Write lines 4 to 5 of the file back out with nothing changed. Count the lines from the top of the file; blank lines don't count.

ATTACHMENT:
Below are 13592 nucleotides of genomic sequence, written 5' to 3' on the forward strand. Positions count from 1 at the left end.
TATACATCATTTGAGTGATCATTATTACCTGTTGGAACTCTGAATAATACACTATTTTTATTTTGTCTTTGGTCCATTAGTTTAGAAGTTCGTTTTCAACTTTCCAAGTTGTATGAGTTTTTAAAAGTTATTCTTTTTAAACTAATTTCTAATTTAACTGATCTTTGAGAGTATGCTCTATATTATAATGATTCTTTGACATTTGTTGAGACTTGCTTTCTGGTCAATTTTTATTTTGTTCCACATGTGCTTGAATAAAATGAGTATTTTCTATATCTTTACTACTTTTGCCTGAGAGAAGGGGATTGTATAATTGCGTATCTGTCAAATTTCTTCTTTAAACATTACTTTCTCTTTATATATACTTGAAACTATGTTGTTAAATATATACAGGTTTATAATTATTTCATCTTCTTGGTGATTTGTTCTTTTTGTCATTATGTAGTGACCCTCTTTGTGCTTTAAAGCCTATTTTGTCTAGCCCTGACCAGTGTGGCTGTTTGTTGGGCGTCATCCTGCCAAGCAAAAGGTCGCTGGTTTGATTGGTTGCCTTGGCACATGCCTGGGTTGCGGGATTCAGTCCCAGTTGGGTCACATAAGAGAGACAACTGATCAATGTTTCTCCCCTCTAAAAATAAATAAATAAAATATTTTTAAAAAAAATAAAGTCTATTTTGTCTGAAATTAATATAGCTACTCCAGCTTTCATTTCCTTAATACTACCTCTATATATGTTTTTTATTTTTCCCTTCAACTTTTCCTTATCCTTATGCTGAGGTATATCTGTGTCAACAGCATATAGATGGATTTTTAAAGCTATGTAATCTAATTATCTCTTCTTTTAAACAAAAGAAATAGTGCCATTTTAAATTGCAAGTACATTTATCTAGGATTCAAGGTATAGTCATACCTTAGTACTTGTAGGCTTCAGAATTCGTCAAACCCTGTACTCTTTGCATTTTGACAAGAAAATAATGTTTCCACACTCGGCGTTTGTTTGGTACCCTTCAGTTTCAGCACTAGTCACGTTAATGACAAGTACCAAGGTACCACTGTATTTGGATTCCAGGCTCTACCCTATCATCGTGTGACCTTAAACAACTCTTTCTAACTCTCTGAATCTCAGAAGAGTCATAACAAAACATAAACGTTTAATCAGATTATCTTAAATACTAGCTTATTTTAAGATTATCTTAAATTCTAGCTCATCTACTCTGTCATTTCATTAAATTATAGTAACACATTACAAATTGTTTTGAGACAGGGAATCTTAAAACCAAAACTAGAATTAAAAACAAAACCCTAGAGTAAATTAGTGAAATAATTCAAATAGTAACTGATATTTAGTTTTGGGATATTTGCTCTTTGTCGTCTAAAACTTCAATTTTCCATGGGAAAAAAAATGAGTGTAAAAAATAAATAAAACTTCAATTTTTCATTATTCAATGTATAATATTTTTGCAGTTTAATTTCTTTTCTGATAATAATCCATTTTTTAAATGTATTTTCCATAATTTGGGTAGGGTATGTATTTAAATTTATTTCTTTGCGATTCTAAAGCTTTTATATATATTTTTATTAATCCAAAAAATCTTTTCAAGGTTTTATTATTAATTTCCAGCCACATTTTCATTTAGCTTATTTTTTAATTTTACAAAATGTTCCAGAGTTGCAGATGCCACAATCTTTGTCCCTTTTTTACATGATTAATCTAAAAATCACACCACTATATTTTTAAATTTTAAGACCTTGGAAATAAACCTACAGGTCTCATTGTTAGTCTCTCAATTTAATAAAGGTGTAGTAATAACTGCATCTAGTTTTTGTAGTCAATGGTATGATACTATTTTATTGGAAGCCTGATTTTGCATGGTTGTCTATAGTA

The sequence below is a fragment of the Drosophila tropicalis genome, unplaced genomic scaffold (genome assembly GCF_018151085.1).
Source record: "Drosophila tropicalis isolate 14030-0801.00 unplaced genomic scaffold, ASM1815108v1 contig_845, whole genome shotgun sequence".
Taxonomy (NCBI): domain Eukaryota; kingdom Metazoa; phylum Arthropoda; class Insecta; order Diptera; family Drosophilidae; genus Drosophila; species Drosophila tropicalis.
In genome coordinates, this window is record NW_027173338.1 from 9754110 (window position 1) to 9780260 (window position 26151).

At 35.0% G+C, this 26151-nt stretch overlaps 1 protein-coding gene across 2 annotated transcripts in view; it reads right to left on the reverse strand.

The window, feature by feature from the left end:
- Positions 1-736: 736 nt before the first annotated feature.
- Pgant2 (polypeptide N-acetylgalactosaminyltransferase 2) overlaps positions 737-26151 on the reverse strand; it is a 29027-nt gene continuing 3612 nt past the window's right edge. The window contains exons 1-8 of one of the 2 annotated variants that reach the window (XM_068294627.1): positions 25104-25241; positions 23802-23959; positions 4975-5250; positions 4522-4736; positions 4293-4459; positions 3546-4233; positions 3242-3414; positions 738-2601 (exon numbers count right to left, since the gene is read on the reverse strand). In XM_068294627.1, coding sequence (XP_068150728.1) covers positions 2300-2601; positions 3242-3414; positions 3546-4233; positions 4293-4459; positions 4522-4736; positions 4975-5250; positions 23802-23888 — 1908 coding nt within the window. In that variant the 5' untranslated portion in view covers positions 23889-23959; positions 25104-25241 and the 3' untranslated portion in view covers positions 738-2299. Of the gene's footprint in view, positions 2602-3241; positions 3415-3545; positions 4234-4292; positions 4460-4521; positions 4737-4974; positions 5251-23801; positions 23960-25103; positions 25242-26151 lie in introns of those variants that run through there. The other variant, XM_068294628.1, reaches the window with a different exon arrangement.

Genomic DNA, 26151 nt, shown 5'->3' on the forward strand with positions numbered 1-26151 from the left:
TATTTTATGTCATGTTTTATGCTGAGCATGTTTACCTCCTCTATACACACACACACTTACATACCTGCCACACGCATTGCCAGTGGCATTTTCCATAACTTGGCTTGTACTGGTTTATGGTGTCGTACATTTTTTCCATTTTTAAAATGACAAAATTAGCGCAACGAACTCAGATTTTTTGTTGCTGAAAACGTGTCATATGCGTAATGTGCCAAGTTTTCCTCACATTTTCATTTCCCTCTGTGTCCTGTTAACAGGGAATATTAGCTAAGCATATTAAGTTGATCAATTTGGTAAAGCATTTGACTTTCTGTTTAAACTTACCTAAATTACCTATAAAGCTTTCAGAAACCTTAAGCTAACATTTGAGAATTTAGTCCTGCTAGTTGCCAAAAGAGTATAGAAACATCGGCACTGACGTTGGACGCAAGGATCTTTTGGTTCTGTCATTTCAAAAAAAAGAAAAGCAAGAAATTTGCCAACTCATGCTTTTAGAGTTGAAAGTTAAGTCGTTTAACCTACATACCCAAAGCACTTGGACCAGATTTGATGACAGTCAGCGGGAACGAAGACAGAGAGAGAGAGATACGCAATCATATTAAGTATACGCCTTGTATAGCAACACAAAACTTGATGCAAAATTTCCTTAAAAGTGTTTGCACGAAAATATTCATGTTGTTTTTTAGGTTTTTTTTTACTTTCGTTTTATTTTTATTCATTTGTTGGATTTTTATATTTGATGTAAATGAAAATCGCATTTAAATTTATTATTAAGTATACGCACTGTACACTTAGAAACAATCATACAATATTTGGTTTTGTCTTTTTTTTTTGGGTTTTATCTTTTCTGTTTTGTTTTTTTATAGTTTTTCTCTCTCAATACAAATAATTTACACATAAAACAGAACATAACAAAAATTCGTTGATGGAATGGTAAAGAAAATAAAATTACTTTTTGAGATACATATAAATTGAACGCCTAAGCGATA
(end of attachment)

Source record: "Drosophila tropicalis isolate 14030-0801.00 unplaced genomic scaffold, ASM1815108v1 contig_845, whole genome shotgun sequence".
Taxonomy (NCBI): domain Eukaryota; kingdom Metazoa; phylum Arthropoda; class Insecta; order Diptera; family Drosophilidae; genus Drosophila; species Drosophila tropicalis.